Since 1986, Woolhandler and Himmelstein, alone
or with others, have written a series of articles that
follow a simple template.
In them, the authors
measure the administrative costs of the U.S. and
Canadian health care systems, subtract the second
from the first, and note the difference. This issue of
contains another article in the series.
The authors report that the difference between the
United States and Canada in outlays for health care
administration seems to be increasing. Others have
provided alternative estimates of administrative
costs in the United States and elsewhere.
literature has been motivated, in part, by speculation
that the savings in administrative costs from
switching to a single-payer system without cost
sharing could pay for the added health care services
that would result under a national health insurance
In reviewing this literature, an economist is
struck by how hard it is to identify and estimate administrative
costs accurately at a single point in time
in a single nation, how doubly hard it is to compare
costs at a single point in time among nations, and
how triply hard it is to make meaningful international
comparisons of trends in administrative costs
over time. All estimates depend on assumptions
about which costs are purely administrative and
how much of the costs of multipurpose functions
should be allocated to administration. Accurate international
comparisons must also account for differences
among accounting conventions and institutional
arrangements. In addition, international
comparisons over time must deal with shifting exchange
rates and divergent trends in relative wages.
As a practical matter, the conditions for accurate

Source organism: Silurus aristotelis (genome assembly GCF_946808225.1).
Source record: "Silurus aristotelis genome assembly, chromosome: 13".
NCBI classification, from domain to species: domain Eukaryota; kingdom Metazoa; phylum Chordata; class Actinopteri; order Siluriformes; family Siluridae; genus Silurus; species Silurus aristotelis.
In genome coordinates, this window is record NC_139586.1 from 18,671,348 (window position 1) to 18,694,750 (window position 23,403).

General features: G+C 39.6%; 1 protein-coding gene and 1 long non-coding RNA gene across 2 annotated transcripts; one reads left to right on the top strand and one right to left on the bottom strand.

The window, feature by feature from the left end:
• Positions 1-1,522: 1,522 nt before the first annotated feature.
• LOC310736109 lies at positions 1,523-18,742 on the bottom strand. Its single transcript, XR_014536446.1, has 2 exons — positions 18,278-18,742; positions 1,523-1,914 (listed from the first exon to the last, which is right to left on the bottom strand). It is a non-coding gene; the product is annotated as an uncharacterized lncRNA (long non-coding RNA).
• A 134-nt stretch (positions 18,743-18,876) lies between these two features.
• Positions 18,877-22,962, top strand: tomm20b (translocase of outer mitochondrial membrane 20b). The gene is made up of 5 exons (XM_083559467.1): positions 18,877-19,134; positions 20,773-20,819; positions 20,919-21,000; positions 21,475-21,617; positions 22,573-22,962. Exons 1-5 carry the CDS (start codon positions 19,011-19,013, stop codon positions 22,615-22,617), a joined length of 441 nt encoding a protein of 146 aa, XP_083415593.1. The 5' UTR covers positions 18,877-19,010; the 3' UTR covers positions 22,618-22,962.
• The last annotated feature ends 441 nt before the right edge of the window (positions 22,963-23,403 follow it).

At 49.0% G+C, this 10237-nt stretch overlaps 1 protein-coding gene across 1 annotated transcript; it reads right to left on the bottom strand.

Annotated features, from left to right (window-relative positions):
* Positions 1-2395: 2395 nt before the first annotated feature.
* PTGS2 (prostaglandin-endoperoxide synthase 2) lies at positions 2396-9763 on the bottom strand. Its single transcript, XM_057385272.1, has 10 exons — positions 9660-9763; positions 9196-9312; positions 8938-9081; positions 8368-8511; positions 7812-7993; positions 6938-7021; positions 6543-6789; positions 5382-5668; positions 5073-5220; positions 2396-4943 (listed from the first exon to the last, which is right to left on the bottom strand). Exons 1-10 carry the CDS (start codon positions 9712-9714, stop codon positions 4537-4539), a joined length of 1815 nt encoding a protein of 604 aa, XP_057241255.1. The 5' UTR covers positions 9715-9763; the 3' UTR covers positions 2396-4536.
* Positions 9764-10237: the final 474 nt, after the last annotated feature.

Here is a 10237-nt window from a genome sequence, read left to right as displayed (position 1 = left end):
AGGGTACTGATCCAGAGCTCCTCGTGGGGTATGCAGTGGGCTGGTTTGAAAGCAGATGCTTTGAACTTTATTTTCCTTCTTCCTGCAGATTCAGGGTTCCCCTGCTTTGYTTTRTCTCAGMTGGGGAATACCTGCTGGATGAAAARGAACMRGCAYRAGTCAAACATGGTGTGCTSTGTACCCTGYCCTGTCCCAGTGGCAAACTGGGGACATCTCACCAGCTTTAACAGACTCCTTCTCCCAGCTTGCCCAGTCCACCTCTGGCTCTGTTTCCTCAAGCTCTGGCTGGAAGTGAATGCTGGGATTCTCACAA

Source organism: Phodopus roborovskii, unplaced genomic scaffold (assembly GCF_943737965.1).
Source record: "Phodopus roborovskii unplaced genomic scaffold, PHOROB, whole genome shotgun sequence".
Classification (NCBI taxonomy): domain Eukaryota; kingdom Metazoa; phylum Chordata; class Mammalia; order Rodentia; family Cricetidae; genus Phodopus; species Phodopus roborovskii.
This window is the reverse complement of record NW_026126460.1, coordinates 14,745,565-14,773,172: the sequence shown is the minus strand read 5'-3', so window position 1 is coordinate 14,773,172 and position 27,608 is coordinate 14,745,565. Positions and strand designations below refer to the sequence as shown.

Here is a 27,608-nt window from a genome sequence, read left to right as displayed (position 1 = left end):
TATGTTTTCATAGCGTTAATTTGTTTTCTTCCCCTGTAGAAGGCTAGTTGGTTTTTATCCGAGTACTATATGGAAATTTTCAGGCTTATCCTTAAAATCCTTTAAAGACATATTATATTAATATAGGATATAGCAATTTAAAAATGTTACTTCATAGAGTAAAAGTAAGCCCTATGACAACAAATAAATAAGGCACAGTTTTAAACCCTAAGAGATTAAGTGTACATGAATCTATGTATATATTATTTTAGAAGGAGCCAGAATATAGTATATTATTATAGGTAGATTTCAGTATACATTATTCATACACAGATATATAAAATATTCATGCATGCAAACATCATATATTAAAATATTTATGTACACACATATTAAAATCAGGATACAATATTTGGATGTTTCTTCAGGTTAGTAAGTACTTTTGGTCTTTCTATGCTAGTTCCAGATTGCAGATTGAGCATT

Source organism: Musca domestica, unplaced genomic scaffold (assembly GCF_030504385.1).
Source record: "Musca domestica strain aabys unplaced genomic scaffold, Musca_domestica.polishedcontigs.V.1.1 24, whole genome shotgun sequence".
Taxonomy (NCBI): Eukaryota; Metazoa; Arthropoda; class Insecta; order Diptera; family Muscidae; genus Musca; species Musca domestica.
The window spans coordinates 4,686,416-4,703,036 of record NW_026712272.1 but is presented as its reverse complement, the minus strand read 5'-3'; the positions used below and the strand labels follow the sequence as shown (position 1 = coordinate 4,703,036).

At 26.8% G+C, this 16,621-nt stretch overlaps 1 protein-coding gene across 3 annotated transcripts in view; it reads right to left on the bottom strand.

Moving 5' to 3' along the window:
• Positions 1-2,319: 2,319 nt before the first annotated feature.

comparison have proven impossible to satisfy.
Against this background, three questions arise.
First, do administrative costs in the United States
exceed those in Canada by about as much as Woolhandler
and colleagues say? Second, would the difference
in administrative costs really pay for the added
services induced by universal coverage with no
cost sharing? Third and, I think, most important,
what is the significance of the answers to the first
two questions in terms of policy?
Sentiment inside the Beltway has turned sharply against China. There are many issues where the two parties sound more or less the same. Trump and others in the administration seem heavily invested in a ‘get very tough with China’ stance. It’s possible that some Democrats might argue that a decoupling strategy borders on lunacy. But if Trump believes this will play well with his core constituencies as his reelection campaign moves into high gear, he will probably decide to stick with it, if the costs and the collateral damage seem manageable. But that’s a very big if, especially if the downsides of a protracted trade war for both American consumers and for American firms become increasingly apparent.